Dictionary of East European History since 1945

By Joseph Held | Go to book overview
Save to active project

People's Courts (see People's Courts), under the jurisdiction of the ministry of justice. The courts gave out death sentences freely.

All politicians of the wartime Bulgarian scene who did not leave the country met their deaths by the courts. The leaders of the democratic opposition were given long prison terms. It was officially stated later that the People's Courts had given out 2,138 death sentences and 1,940 long-term prison sentences; however, the actual numbers must have been much higher. This was the bloodiest conquest of power in all of Eastern Europe.

The Fatherland Front was also used to create communist-dominated local governments. Tsola Dragoicheva, a member of the Communist party's Central Committee, was instrumental in this process. The Fatherland Front's local committees effectively eliminated the opposition in the countryside, using the People's Militia for the purpose. The collaborators, Petkov and Chezhmedzhiev, and their followers became the next targets. Their "crime" was that each had an independent power base. Petkov was not only the leader of the left-wing Agrarians (see Agrarian Union), but after the leader of the majority Agrarians was hounded out of the country, Petkov became his successor.

Petkov was, at first, removed from his post in the Fatherland Front. Chezhmedzhiev shared Petkov's fate later. The front was, therefore, "cleansed" of its former leaders except the communists. For the rest of the communist rule of Bulgaria, the Fatherland Front remained an empty shell, used for the purposes of mass mobilization. As a mass organization, the Fatherland Front had 4 million members in 1980, including members of the Agrarian Union, the trade unions, and the Dimitrov Communist Youth Association. It was used to nominate people for the rigged elections that were held every four years and other efforts of social mobilization.


Bibliography

Brown J. F., Bulgaria Under Communist Rule ( New York, 1970); Dellin L. A.D., Bulgaria ( New York, 1956); Mcintyre Robert J., Bulgaria: Politics, Economics and Society ( London-New York, 1988); Skilling Harold, The Governments of Communist Eastern Europe ( New York, 1966).

Foreign Relations. Bulgaria was the most loyal ally of the Soviet Union for during four-and-a-half decades of Communist rule. In foreign policy, its regime kept strictly to the Soviet line even at the expense of sacrificing Bulgarian national interests. When discussing the refusal of the Bulgarian communist leaders to avail themselves of opportunities of gaining some measure of independence, several reasons must be considered. First of all, these leaders were devoted communists who honestly believed that the interests of the Soviet Union were the same as those of Bulgaria. In addition, there was a historical tradition of friendship between the two peoples. Common religion, and common cultural characteristics added to the historical traditions. Furthermore, by being the most loyal ally, Bulgaria received plenty of rewards.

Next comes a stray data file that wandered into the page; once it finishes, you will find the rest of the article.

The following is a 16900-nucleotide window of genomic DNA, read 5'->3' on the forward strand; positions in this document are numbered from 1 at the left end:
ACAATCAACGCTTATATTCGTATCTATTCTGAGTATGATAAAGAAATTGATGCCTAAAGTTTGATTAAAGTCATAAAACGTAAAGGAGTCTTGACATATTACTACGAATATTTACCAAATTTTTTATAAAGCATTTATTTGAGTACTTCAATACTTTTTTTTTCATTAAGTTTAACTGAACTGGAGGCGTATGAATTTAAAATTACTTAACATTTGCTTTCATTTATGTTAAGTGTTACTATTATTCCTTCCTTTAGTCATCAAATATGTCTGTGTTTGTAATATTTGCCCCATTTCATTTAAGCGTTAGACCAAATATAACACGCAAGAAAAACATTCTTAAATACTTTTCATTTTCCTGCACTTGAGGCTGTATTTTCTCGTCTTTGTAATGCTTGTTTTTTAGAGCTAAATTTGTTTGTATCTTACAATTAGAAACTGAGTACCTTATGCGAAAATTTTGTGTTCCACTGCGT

Unlike Albania or Romania, Bulgaria was the recipient of Soviet economic help

-107-

Notes for this page

Add a new note
If you are trying to select text to create highlights or citations, remember that you must now click or tap on the first word, and then click or tap on the last word.
Loading One moment ...
Project items
Notes
Cite this page

Cited page

Style
Citations are available only to our active members.
Sign up now to cite pages or passages in MLA, APA and Chicago citation styles.

Cited page

Bookmark this page
Dictionary of East European History since 1945
Table of contents

Table of contents

Settings

Settings

Typeface
Text size Smaller Larger
Search within

Search within this book

Look up

Look up a word

  • Dictionary
  • Thesaurus
Please submit a word or phrase above.
Print this page

Print this page

Why can't I print more than one page at a time?

While we understand printed pages are helpful to our users, this limitation is necessary to help protect our publishers' copyrighted material and prevent its unlawful distribution. We are sorry for any inconvenience.
Full screen
/ 514

matching results for page

Cited passage

Style
Citations are available only to our active members.
Sign up now to cite pages or passages in MLA, APA and Chicago citation styles.

Cited passage

Welcome to the new Questia Reader

The Questia Reader has been updated to provide you with an even better online reading experience.  It is now 100% Responsive, which means you can read our books and articles on any sized device you wish.  All of your favorite tools like notes, highlights, and citations are still here, but the way you select text has been updated to be easier to use, especially on touchscreen devices.  Here's how:

1. Click or tap the first word you want to select.
2. Click or tap the last word you want to select.

OK, got it!

Thanks for trying Questia!

Please continue trying out our research tools, but please note, full functionality is available only to our active members.

Your work will be lost once you leave this Web page.

For full access in an ad-free environment, sign up now for a FREE, 1-day trial.

Already a member? Log in now.

Are you sure you want to delete this highlight?